If someone were to ask what five words come to mind when you hear “Scotland,” it would probably be Scotch, golf, kilts, rain, and 007. Runners-up might include sheep or goats. Alternatively, if someone asked what the top yoga destinations would be, Scotland wouldn’t make the cut—what with the beachy charms of Hawaii, Mexico, and Bali—and that’s part of what makes Scotland an ideal destination for a five-day yoga retreat.
It's true. I recently went on a program through YogaScapes that was set in what might be the most idyllic countryside on the planet. That plus Scotland's charming mix of spirituality and folklore made for a contemplative and enriching yoga trip. Here’s the short list of what makes a yoga retreat in Scotland so compelling.
Truly Being Off the Grid
Our group met in Glasgow and rode through curvy roads surrounded by lush vegetation and waterfalls bursting out of the hillsides (and yes, it rained plenty). The EcoYoga Centre is fully hydro-driven retreat center nestled into a village called Ford near Loch Awe in Argyll. Husband-and-wife owners Rachel and Nick Loening bought the former Outward Bound center, fixed it up, and started running the retreat five years ago. As a result of all of the precipitation in Scotland (what we call rain in California, but they call “Scottish Mist”), this retreat center operates 100% off the grid. However, the retreat uses less than 20 percent of the energy harnessed, so they also supply energy to their village and get paid by the government for it. If that weren't enough, they installed solar panels atop the hydro plant station—just in case.
Bathing al Fresco
Then there are the baths. There are two outdoor tubs, a sauna, and a Japanese hot tub. The Japanese hot tub is communal and is housed in this outerspace-looking glass dome. The sauna is built into the land and easy to miss but there are two ways to get there: via a marked path and steps along the river or by climbing down a ladder. Just outside the sauna door is a cold plunge pool for the brave in search of enhanced circulation. Then there are two waterfall-adjacent tubs. They’re (literally) your run-of-the-mill bathtub set amidst stunning scenery. The higher one is embedded into stones and is tucked next to a waterfall-like stream. The lower one sits across from a booming waterfall, with optional waterfall pool plunge and a more adventurous walk down involving ropes, which reminded me of climbing Half Dome.
Food from YogaBeet and Fresh Lox
The food is all vegetarian with vegan, gluten free, and paleo accommodations per request. And somehow it’s all tasty. Sarah McCaffer of YogaBeet out of Edinburgh did all of the cooking for our retreat. It’s all served buffet style. Breakfast is a feast of porridge and fruit, granola and frittatas, baked eggs, and usually all kinds of scones. Lunch is soup, usually with an accompaniment of bread and maybe eggs from the retreat center’s chickens. Dinner is a smorgasbord of everything—a few grain salads and a hot dish like a tagine, baked polenta, or lentils and rice with eggplant. You won’t miss the meat. However, when in Scotland, trying the salmon is a must, and we had access to impossibly fresh smoked fish just a few miles away. A guy named Rory who runs Murrays sold us salmon that was caught on Monday, smoked hours later, then eaten shortly thereafter.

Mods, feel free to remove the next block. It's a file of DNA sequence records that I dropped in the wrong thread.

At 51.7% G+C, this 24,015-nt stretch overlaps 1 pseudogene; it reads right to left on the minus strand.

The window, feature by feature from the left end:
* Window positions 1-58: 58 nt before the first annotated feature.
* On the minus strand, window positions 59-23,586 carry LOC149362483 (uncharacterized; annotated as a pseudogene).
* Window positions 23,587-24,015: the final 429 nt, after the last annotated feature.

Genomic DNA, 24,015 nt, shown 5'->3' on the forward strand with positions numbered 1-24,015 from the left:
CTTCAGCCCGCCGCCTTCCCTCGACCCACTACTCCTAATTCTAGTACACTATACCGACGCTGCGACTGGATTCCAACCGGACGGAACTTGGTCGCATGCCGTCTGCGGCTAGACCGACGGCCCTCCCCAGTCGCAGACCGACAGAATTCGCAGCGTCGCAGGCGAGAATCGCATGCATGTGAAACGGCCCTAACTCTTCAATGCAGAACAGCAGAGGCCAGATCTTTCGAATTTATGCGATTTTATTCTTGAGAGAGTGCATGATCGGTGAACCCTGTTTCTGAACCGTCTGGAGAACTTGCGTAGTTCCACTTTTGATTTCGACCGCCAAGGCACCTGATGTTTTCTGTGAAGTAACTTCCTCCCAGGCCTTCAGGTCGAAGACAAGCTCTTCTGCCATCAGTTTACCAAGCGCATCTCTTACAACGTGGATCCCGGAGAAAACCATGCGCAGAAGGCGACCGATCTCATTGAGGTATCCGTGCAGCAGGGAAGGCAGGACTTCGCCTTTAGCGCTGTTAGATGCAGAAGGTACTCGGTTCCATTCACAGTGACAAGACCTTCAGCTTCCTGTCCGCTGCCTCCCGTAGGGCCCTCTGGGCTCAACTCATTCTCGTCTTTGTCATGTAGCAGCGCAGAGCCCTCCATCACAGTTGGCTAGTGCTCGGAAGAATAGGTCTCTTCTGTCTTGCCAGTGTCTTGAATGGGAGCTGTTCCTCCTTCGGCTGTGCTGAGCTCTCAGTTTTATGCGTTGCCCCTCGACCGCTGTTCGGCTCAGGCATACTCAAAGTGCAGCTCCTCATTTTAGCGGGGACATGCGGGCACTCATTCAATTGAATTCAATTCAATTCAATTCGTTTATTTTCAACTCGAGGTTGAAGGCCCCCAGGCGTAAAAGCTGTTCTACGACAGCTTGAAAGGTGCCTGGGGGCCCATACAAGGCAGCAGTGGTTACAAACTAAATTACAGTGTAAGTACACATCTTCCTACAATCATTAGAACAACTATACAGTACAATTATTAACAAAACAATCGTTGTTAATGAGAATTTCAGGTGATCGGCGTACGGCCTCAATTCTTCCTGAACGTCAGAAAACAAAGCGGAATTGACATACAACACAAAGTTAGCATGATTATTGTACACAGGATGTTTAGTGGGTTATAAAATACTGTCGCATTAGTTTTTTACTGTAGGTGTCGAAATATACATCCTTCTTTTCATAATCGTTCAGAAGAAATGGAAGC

One afternoon, we hiked where there were no trails. From Ford, took a grassy (and muddy) path straight up to the tallest peak we could see, making our own paths as we went—sort of like sheep moving up a hill. Most of it was “cross country” as they call it in Scotland. Even on the descent, the ground was spongy and the heath was so soft that it was almost effortless—like you were floating.
Early Morning Runs
Every morning before yoga, I’d set out for a run. Given the bucolic setting, it wasn’t uncommon to run 5 miles without seeing another person or car. However, the sheep were another story—there were the usually fluffy white ones with some black ones and babies sprinkled in. In that regard, any runner is going to be severely outnumbered. They’re pretty slow and somewhat curious creatures that try their best to stay out of your way. On those runs along the loch, the sheep were abundant, but so were the rabbits and cats. Sometimes cyclists would pass by, but fellow runners were nowhere to be found. After communing with nature on a jog down the lane in the brisk air, settling into a pre-breakfast yoga practice never felt better.
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